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Ephesus - Photos


Parthian Monument. Ephesos Museum, Vienna (Austria). Photo Jona Lendering.

Ephesus (Selçuk): ancient Greek town in western Turkey, one of the largest and best excavated cities of the ancient world.

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The Library of Celsus was destroyed by an earthquake in 262, and the façade became part of a fountain that was built from re-used reliefs that once had been a monument dedicated to the Roman victory over the Parthian Empire, achieved by the emperor Lucius Verus in 162-165. The originals are now in the Ephesos Museum in Vienna.

This shows the emperor in battle dress, posing like the war god Mars. Behind him, you can see the she wolf of Rome, with Romulus and Remus. The head below may be a river god, e.g. the Euphrates (which was important during Lucius Verus' campaign) or Tiber (which is connected to Romulus and Remus).

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Parthian Monument. Ephesos Museum, Vienna (Austria). Photo Jona Lendering. The emperor moving to the battlefield, shown in a chariot. Romans did not use war chariots, but this is a mythological representation. The half-naked lady to the right is the goddess Roma, the winged figure is Victoria. The combination of emperor + chariot + Roma + Victory is also known from the Arch of Titus in Rome.
Parthian Monument. Ephesos Museum, Vienna (Austria). Photo Jona Lendering. A battle scene. Right of the center, a Roman general gives an order. Left of the center, a Roman soldier kills a Parthian. The commander is probably not the emperor, who was in the chariot; he may be Avidius Cassius, who sacked the Parthian capital Ctesiphon in 165, later fell into disgrace, and may have lost his head (on this relief) when an angry Ephesian attacked the monument. To the far left, a river god.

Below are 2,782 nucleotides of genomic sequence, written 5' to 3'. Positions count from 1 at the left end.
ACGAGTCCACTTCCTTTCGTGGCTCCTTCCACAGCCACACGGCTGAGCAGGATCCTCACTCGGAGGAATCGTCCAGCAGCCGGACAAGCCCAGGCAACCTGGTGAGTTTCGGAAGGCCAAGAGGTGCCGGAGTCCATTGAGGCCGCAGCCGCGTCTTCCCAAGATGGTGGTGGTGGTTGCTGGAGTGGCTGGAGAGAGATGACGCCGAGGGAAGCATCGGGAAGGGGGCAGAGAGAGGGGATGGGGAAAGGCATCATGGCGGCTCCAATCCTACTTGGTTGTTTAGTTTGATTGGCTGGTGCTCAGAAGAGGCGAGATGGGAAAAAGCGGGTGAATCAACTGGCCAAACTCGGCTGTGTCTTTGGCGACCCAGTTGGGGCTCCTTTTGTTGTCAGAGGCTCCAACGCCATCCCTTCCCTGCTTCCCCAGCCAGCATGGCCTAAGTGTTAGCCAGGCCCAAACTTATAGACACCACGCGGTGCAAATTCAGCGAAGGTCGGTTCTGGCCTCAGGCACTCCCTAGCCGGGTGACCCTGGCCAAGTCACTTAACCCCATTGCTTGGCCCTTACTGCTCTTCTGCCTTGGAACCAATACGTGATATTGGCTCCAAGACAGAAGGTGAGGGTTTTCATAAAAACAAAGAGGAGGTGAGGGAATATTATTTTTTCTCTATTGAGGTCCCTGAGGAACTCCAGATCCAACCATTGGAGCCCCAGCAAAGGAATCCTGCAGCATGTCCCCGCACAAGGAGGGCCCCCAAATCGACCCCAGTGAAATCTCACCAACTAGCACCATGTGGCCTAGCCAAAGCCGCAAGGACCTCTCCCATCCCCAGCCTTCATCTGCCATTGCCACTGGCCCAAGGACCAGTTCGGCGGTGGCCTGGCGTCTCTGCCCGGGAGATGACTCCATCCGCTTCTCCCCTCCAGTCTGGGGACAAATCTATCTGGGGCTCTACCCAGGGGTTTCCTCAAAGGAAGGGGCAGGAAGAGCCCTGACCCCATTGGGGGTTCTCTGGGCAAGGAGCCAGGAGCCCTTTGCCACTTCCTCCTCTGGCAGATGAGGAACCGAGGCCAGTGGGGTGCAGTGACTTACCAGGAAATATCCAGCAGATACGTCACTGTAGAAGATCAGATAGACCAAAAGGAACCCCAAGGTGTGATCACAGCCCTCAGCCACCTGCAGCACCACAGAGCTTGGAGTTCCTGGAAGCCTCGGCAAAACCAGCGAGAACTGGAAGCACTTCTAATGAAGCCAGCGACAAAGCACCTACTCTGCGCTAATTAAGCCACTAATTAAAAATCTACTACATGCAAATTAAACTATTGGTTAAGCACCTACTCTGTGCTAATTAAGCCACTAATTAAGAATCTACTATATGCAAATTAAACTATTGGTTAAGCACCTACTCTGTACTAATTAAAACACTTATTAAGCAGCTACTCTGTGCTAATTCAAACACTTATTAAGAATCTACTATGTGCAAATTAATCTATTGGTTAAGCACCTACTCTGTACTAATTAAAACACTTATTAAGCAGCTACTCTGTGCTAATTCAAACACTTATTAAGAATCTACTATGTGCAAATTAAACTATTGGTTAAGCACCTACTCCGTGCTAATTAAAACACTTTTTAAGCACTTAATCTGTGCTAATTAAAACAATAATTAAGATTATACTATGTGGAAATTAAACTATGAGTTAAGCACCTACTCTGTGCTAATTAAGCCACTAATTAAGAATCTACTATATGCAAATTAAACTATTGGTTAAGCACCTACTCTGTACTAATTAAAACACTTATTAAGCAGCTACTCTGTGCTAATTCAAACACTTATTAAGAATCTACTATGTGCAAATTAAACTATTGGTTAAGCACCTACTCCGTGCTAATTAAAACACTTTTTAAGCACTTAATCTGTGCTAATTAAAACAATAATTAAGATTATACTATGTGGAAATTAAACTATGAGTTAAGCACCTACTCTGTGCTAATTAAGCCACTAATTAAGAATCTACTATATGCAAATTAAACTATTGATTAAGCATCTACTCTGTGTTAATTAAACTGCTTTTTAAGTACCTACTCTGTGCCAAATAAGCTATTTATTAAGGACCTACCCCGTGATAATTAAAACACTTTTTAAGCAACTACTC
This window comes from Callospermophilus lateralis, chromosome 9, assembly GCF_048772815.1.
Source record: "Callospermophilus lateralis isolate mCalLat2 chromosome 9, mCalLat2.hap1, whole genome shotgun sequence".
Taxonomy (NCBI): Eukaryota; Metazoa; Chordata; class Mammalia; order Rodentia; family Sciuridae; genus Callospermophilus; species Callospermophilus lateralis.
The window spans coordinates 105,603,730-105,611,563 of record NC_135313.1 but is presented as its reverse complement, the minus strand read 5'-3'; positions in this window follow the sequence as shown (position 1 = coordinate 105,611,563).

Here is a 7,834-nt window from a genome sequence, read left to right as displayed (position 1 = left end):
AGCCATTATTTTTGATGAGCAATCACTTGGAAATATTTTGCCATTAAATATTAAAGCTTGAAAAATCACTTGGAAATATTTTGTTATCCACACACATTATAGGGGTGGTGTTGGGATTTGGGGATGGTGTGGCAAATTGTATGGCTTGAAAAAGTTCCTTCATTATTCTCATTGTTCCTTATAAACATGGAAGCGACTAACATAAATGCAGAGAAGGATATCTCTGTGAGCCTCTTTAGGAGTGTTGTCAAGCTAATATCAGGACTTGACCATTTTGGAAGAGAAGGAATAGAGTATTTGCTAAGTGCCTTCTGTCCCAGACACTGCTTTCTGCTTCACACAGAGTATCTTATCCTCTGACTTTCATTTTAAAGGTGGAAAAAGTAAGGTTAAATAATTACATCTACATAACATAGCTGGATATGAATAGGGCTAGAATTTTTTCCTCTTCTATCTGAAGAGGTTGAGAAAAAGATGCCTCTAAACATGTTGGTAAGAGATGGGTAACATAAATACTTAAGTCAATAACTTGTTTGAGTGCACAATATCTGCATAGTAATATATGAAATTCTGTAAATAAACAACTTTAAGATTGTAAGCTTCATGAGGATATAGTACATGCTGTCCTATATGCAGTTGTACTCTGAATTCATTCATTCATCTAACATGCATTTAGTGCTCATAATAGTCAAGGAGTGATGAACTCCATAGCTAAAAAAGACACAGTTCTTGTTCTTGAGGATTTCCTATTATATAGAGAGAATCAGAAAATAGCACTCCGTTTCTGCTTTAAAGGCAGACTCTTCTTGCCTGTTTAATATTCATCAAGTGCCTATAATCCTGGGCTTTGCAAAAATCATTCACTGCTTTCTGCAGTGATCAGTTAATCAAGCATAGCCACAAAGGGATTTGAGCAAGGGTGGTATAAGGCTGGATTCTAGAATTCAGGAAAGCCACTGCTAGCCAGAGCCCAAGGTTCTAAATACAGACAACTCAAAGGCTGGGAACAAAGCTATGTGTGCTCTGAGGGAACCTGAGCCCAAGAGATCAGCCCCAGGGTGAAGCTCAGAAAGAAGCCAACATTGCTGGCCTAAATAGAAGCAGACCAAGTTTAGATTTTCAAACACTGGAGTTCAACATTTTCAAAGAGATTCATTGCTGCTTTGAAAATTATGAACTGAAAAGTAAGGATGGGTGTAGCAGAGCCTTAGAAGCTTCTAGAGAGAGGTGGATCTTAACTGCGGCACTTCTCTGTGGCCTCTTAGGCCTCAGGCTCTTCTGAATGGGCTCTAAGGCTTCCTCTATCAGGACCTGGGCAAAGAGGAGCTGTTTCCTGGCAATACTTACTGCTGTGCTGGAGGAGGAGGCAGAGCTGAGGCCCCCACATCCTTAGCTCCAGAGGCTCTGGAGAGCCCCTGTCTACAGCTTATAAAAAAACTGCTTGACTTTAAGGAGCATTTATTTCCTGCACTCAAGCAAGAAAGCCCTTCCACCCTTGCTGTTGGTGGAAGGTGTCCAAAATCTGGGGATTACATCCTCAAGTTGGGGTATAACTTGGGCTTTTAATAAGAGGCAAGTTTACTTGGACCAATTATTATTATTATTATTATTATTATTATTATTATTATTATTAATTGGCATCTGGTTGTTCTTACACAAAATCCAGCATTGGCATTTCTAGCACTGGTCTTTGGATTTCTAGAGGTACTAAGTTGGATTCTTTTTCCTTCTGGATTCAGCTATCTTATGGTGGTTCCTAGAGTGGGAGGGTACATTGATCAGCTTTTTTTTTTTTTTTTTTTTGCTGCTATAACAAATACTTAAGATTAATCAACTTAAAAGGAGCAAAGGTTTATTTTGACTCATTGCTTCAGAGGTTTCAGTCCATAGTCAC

Scene of an adoption: Hadrian and Antoninus Pius adopt Marcus Aurelius and Lucius Verus. Parthian monument, Ephesus. Ephesos Museum, Wien (Austria). Photo Jona Lendering. This may have been the central scene: an adoption. The emperor Hadrian (117-138) had no son to succeed him and adopted Antoninus Pius who had no sons either, and was ordered to adopt Marcus Aurelius and Lucius Verus. This is represented on this relief. From left to right: Marcus, Hadrian, Lucius, Pius, and a sacrifice.
A represtentation of Harran on Lucius Verus' victory monument from Ephesus. Kunsthistorisches Museum, Wien (Austria). Photo Jona Lendering. The monument also contained representations of the cities of Mesopotamia that had been conquered. This is Harran, which was famous for its temple of Sin, the moon god, represented on the banner. No Roman can have seen this without feeling some delight, because Harran was the scene of the infamous defeat of the Roman commander Crassus, the triumvir. After the victories of Lucius Verus, the death of Crassus had finally been avenged.
The gate of Mazaeus and Mithradates. Photo Marco Prins. Gate of Mazaeus and Mithradates, built in 4 or 3 BCE and dedicated to the emperor Augustus. This was the monumental entrance to the commercial agora
Inscription on this gate, mentioning Livia. Photo Jona Lendering. Inscription on this gate, mentioning the emperor Augustus and his wife Livia.
Inscription on this gate, mentioning Julia. Photo Jona Lendering. Inscription on this gate, mentioning Augustus' daughter Julia and her husband Marcus Vipsanius Agrippa.
Graffito of Hecate. Photo Jona Lendering. Graffito of the goddess Hecate inside the Gate of Mazaeus and Mithradates.
Street of the curetes, looking to the library of Celsus. Photo Marco Prins. Street of the Curetes, looking to the library of Celsus. (The curetes were the priests of Artemis.)

A satellite photo of the Street of the Curetes can be seen here.


Mosaic in a house or portico near the Street of the curetes. Photo Marco Prins. Fifth-century mosaic in a colonnade along the Street of the curetes.
Statues of Heracles in the Street of the curetes. Photo Marco Prins. Statues of Heracles in the Street of the Curetes.

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© Jona Lendering for
Livius.Org, 2004
Revision: 23 July 2012
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